Courts and Education funding have a sketchy history in New Hampshire. Just say the word ‘Claremont,’ and the left’s eyes glow with adoration. You might even see a tear of joy. But not enough joy. So, the Left is at it again. Both in the legislature and the courts.
A Cheshire Superior Court judge has denied a preliminary request by the ConVal and Winchester school districts for expedited funding from the state.
But it’s not over.
In a cou(r)t order issued Friday, Justice David W. Ruoff said the plaintiffs could not prove irreparable harm to justify the $21 million, but the case is not yet over. Ruoff asked for more information from the districts and the state. He plans to make a final decision on the rest of the lawsuit, including potential increases in state aid, by June 30.
ConVal and Winchester are demanding 21 million dollars in education reparations (my word not theirs). They claim the state has failed to satisfy its requirement to provide an adequate education for every student.
Adequate is an Output, not an Input
Someone needs to make the case (again and again) in court (and everywhere) that “adequate” is an outcome and money does not guarantee that result. And when it comes to public education in New Hampshire (and most places), despite spending more per student per year than state university tuitions, the output is still not “adequate.”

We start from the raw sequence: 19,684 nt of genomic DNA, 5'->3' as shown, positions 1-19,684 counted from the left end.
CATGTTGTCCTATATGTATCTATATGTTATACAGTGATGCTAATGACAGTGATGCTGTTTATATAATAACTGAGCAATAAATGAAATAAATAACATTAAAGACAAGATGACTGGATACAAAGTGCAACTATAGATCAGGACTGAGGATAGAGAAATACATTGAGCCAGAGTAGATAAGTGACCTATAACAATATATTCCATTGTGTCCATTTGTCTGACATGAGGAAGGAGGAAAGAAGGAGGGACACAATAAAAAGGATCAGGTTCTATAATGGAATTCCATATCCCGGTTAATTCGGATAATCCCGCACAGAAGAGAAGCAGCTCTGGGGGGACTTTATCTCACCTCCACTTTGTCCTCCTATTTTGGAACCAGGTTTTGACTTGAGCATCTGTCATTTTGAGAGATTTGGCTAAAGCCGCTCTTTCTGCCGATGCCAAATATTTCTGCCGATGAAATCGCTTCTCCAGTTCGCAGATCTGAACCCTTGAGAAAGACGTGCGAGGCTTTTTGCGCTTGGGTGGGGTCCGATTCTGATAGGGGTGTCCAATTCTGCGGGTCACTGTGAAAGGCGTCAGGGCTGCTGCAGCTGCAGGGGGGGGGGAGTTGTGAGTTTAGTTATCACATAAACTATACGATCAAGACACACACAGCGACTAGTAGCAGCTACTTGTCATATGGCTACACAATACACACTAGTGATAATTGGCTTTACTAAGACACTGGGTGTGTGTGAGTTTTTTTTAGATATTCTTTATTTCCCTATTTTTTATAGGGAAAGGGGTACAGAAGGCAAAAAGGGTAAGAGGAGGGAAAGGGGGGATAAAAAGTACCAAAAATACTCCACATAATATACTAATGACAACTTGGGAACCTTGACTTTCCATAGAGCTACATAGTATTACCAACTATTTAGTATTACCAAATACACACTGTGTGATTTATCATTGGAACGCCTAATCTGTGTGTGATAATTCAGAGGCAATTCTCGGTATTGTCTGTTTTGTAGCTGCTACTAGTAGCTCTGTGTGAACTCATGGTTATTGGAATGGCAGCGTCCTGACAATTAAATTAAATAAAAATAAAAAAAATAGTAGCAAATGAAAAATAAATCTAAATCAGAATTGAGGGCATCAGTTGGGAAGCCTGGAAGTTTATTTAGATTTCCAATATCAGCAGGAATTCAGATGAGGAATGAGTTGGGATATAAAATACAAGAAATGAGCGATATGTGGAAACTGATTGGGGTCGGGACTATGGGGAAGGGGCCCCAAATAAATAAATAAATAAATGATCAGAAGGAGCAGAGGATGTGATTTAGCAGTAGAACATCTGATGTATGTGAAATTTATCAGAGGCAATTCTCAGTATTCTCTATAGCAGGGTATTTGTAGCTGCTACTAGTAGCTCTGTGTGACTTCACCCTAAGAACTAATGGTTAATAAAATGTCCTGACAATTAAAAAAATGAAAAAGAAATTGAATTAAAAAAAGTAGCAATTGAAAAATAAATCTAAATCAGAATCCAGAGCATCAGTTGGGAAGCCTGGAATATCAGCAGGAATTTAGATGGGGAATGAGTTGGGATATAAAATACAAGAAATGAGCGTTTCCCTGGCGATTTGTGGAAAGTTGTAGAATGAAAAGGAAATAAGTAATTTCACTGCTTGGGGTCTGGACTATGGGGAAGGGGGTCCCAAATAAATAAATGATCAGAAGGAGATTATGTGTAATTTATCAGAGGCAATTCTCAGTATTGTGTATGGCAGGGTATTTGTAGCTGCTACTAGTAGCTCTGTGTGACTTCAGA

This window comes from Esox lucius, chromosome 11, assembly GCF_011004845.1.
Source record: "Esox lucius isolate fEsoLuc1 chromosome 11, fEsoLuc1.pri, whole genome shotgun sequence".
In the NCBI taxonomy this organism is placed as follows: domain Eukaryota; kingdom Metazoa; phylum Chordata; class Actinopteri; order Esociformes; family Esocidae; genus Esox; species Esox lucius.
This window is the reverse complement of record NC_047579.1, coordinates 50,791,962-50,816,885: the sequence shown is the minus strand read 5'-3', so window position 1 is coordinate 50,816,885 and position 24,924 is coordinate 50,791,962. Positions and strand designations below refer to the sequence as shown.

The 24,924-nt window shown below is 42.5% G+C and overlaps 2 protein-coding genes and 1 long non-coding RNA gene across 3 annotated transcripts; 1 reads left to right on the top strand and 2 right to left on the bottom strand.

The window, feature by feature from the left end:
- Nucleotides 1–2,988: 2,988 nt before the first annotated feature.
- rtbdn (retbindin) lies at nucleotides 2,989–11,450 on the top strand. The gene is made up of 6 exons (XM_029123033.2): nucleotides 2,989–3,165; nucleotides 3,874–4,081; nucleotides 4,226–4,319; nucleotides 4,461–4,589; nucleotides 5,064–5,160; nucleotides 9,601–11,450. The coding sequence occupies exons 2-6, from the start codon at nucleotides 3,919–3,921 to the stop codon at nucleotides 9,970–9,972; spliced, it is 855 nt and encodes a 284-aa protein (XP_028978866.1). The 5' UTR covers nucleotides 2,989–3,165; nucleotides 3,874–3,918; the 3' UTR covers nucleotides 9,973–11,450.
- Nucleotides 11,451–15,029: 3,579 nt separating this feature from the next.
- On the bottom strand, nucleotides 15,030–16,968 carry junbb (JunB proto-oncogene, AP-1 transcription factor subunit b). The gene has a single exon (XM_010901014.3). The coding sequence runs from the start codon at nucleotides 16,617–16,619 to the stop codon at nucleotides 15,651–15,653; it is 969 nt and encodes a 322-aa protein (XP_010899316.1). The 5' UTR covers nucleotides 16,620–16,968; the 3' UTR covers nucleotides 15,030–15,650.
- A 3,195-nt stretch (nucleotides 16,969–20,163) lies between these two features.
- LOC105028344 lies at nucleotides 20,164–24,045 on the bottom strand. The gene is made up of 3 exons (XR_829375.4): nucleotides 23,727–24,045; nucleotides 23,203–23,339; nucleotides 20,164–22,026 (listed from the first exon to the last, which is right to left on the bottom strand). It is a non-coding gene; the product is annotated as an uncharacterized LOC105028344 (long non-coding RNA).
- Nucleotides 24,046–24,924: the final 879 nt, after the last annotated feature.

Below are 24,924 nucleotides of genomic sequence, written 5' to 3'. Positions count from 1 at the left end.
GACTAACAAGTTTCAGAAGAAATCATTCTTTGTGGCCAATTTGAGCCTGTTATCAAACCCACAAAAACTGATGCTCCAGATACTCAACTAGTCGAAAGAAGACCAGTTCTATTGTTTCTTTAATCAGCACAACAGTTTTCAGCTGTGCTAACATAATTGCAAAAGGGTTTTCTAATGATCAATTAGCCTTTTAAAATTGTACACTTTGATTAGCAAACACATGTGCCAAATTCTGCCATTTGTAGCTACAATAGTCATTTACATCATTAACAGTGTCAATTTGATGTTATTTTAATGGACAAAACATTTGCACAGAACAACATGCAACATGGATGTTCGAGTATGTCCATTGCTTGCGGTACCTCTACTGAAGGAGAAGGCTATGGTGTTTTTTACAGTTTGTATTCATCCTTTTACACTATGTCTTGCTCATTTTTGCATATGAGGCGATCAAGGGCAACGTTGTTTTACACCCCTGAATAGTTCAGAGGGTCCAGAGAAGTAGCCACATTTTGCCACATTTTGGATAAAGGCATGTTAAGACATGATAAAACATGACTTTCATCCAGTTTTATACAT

Private and charter schools and even homeschooling deliver better academic results, all for a fraction of what public schools waste. So, money is not the defining characteristic of adequacy.
Any mandate for public schools regardless of the words we choose is not the endless and ever-increasing consumption of revenue. It is the education of children. If better results are obtainable for fewer dollars, “adequate” takes on a whole new meaning.
So, demands for more money in this context mean nothing about outcomes and everything about whether public education has adequately screwed taxpayers. And the answer to that question is always going to be “not quite enough.”
Where’s our redress?
Dollars saved by investing in education options with adequate outcomes can be directed to other purposes, including leaving them in the hands of the folks who earned them. People who are making spending decisions far more important to the community than feeding the dumpster fire of public-monopoly education.
Put another way, if public schools were subject to consumer protection laws, they’d all be under investigation, and someone would be going to jail.
No, I doubt we’ll see these arguments come to our rescue. What we will see is bigger buckets of our money poured on the fire with even less to show for it than the pile of ash had we burned the cash instead.
Unless someone can make the case in an NH Court and win?